Estimated number of Valentine's Day cards that are sent out each year. Feb. 14 is the second-largest seasonal card-sending holiday, after Christmas.
The number of roses that will be sold and given on Valentine's Day.
The year the first box of chocolates was sold for Valentine's by Richard Cadbury.
That's where sweethearts rank on the list of most popular recipients of Valentine's cards, just losing to children, mothers and wives. The No. 1 spot is held by -- drum roll, please -- teachers.
Somebody should alert the Republicans: Your guy won! He's the president! Party leaders don't seem to have gotten the message; they're still in campaign mode. Take, for example, last week's State of the Union address, in which President Bush promised to work with leaders from the Democratic Party to solve the nation's problems. On the next day, the GOP launched an all-out offensive against new Senate Minority Leader Harry Reid. Apparently, when he said he'd like to work with Reid and others, he really meant he'd like to give him the Swift Boat treatment.
When Bush went to North Dakota recently for a forum on Social Security, 40 locals discovered they were on a list that barred them from attending the event. Sound like the rules for events of a certain presidential campaign?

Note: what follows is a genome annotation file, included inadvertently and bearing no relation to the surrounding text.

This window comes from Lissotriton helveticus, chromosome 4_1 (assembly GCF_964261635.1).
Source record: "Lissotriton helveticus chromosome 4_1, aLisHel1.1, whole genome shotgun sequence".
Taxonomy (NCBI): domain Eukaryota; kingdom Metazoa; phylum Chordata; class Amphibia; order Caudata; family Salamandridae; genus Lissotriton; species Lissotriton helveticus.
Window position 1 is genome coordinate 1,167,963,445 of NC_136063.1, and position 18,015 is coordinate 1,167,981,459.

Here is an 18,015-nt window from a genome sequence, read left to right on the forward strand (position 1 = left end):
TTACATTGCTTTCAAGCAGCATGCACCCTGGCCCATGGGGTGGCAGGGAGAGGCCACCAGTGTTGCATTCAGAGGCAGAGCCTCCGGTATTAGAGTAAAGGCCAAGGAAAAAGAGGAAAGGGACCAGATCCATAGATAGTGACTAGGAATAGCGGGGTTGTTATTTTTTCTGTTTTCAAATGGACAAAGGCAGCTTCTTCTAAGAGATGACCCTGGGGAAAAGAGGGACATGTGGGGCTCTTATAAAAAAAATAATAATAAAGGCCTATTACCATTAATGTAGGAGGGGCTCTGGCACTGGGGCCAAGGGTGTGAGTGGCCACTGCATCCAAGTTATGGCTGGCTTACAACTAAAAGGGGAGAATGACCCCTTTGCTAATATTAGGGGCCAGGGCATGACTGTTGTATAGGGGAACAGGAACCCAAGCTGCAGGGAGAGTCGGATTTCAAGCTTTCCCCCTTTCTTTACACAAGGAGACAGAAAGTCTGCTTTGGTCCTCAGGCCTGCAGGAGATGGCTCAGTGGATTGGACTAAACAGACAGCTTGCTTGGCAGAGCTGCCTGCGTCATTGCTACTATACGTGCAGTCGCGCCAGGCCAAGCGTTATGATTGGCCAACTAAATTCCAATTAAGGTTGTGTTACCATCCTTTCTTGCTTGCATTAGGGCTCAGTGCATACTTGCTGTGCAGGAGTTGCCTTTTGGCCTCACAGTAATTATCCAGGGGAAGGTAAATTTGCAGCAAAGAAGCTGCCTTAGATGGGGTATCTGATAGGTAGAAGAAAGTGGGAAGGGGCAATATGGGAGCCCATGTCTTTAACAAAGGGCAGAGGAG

And journalists recall being blanketed in e-mails from the Republican National Committee during the presidential race. They put out an e-response to everything that happened, with dozens of e-mails rolling in every day up until Nov. 4. But the RNC couldn't resist that "send" button, and in recent weeks, they've fired up the propa-spam-da machine again, with four or five e-mails rolling in per day. We knew the war on terror was scheduled to go on forever -- but now the election, too?
"Our major problem is death from respiratory cancer. This is no surprise."
-- Henry Eschenbach, former health official for a subsidiary of W.R. Grace and Co., in a company memo written in the early 1980s. According to a federal indictment unsealed Monday, the company, Eschenbach and six other high-ranking employees knew that their mine in Libby, Mont., had been releasing cancerous asbestos into the air for decades but kept the information secret. It's been estimated that one third of Libby's residents will eventually die from exposure to the asbestos.